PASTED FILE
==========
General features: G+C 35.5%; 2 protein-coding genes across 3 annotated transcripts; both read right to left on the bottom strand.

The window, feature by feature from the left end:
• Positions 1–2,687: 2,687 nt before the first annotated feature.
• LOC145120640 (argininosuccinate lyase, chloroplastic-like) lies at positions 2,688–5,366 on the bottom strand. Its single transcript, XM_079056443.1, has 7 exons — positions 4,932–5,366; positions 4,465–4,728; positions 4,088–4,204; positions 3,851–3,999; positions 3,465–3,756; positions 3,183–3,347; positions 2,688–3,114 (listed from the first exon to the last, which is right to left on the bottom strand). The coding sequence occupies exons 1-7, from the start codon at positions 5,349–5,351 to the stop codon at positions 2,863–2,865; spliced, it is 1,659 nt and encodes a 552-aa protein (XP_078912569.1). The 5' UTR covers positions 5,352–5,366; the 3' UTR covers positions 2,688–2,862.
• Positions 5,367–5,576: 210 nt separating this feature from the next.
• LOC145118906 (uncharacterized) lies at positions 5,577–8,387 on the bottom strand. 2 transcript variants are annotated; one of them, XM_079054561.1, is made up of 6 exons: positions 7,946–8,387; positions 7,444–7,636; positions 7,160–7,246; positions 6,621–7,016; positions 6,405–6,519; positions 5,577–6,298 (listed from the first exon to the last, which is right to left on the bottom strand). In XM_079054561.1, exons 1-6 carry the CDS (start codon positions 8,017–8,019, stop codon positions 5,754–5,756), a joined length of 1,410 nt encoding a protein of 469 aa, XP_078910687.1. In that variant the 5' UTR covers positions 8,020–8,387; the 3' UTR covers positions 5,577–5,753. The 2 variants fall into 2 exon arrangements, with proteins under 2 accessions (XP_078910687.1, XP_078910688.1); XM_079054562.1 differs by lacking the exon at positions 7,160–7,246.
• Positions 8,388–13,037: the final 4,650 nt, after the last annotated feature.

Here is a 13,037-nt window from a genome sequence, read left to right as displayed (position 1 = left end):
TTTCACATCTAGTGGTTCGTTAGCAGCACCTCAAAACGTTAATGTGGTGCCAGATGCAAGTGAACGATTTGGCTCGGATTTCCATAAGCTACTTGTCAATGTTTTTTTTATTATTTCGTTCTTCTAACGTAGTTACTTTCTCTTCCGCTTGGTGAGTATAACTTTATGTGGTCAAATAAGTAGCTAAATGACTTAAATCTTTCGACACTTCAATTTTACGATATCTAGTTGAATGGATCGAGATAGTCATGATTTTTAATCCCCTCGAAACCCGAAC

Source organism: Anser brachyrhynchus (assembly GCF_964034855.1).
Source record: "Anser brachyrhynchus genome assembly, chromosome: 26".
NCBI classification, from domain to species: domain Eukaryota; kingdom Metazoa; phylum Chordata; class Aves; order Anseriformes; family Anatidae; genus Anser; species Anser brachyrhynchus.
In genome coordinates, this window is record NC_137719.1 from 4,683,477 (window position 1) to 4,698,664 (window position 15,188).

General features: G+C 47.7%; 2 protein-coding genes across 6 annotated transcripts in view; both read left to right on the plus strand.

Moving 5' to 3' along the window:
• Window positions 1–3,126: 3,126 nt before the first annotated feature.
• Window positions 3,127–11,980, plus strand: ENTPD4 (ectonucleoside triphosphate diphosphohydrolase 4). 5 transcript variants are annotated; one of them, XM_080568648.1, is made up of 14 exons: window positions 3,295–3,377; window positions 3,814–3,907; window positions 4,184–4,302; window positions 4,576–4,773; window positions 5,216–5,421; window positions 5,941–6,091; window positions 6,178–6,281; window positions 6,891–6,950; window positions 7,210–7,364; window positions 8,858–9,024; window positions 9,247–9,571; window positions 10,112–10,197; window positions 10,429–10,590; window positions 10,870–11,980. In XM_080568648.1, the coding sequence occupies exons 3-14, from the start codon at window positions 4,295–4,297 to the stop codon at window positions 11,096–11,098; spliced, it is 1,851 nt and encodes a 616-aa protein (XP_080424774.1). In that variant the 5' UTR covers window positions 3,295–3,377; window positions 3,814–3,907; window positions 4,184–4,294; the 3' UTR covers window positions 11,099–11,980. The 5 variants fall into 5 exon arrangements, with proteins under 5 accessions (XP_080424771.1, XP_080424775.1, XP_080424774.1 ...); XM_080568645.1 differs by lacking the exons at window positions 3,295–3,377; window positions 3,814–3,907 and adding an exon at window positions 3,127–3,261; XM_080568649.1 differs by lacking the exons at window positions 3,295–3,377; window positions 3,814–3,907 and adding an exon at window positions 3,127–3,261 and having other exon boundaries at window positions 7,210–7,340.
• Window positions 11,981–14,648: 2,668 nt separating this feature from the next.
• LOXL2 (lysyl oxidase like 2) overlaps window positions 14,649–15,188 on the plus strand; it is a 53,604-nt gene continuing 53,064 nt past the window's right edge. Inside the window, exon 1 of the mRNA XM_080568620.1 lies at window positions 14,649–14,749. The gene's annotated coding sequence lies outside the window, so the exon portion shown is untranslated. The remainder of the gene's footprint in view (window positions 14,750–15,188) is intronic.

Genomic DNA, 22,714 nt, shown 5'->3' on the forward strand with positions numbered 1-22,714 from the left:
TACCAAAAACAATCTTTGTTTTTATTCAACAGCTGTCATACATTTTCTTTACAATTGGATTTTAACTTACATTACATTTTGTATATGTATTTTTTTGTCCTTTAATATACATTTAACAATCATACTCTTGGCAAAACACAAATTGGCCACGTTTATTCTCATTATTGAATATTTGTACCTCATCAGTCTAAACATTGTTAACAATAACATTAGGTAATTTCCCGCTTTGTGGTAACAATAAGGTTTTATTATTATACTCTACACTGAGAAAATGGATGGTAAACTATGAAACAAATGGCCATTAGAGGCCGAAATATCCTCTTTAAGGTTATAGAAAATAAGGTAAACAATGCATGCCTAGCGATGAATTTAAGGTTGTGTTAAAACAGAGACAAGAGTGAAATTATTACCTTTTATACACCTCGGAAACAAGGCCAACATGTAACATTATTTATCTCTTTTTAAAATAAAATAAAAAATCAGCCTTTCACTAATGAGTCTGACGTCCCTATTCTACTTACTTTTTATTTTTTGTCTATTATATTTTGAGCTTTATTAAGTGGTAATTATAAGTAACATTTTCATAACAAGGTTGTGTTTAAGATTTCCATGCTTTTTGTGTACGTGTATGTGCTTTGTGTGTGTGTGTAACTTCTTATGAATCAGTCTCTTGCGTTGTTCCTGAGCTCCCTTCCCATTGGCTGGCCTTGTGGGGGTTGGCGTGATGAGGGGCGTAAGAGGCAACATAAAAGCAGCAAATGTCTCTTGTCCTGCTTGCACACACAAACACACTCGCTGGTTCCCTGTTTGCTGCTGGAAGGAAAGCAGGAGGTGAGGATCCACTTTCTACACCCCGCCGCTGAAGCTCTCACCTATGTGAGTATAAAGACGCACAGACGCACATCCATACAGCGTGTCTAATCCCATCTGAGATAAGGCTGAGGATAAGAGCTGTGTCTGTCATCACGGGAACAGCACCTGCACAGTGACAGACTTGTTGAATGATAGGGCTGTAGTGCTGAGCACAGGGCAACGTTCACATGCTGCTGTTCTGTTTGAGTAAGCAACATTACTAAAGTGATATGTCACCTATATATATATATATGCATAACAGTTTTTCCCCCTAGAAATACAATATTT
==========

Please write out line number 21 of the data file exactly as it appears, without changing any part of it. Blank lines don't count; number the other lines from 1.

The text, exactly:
TACCAAAAACAATCTTTGTTTTTATTCAACAGCTGTCATACATTTTCTTTACAATTGGATTTTAACTTACATTACATTTTGTATATGTATTTTTTTGTCCTTTAATATACATTTAACAATCATACTCTTGGCAAAACACAAATTGGCCACGTTTATTCTCATTATTGAATATTTGTACCTCATCAGTCTAAACATTGTTAACAATAACATTAGGTAATTTCCCGCTTTGTGGTAACAATAAGGTTTTATTATTATACTCTACACTGAGAAAATGGATGGTAAACTATGAAACAAATGGCCATTAGAGGCCGAAATATCCTCTTTAAGGTTATAGAAAATAAGGTAAACAATGCATGCCTAGCGATGAATTTAAGGTTGTGTTAAAACAGAGACAAGAGTGAAATTATTACCTTTTATACACCTCGGAAACAAGGCCAACATGTAACATTATTTATCTCTTTTTAAAATAAAATAAAAAATCAGCCTTTCACTAATGAGTCTGACGTCCCTATTCTACTTACTTTTTATTTTTTGTCTATTATATTTTGAGCTTTATTAAGTGGTAATTATAAGTAACATTTTCATAACAAGGTTGTGTTTAAGATTTCCATGCTTTTTGTGTACGTGTATGTGCTTTGTGTGTGTGTGTAACTTCTTATGAATCAGTCTCTTGCGTTGTTCCTGAGCTCCCTTCCCATTGGCTGGCCTTGTGGGGGTTGGCGTGATGAGGGGCGTAAGAGGCAACATAAAAGCAGCAAATGTCTCTTGTCCTGCTTGCACACACAAACACACTCGCTGGTTCCCTGTTTGCTGCTGGAAGGAAAGCAGGAGGTGAGGATCCACTTTCTACACCCCGCCGCTGAAGCTCTCACCTATGTGAGTATAAAGACGCACAGACGCACATCCATACAGCGTGTCTAATCCCATCTGAGATAAGGCTGAGGATAAGAGCTGTGTCTGTCATCACGGGAACAGCACCTGCACAGTGACAGACTTGTTGAATGATAGGGCTGTAGTGCTGAGCACAGGGCAACGTTCACATGCTGCTGTTCTGTTTGAGTAAGCAACATTACTAAAGTGATATGTCACCTATATATATATATATGCATAACAGTTTTTCCCCCTAGAAATACAATATTT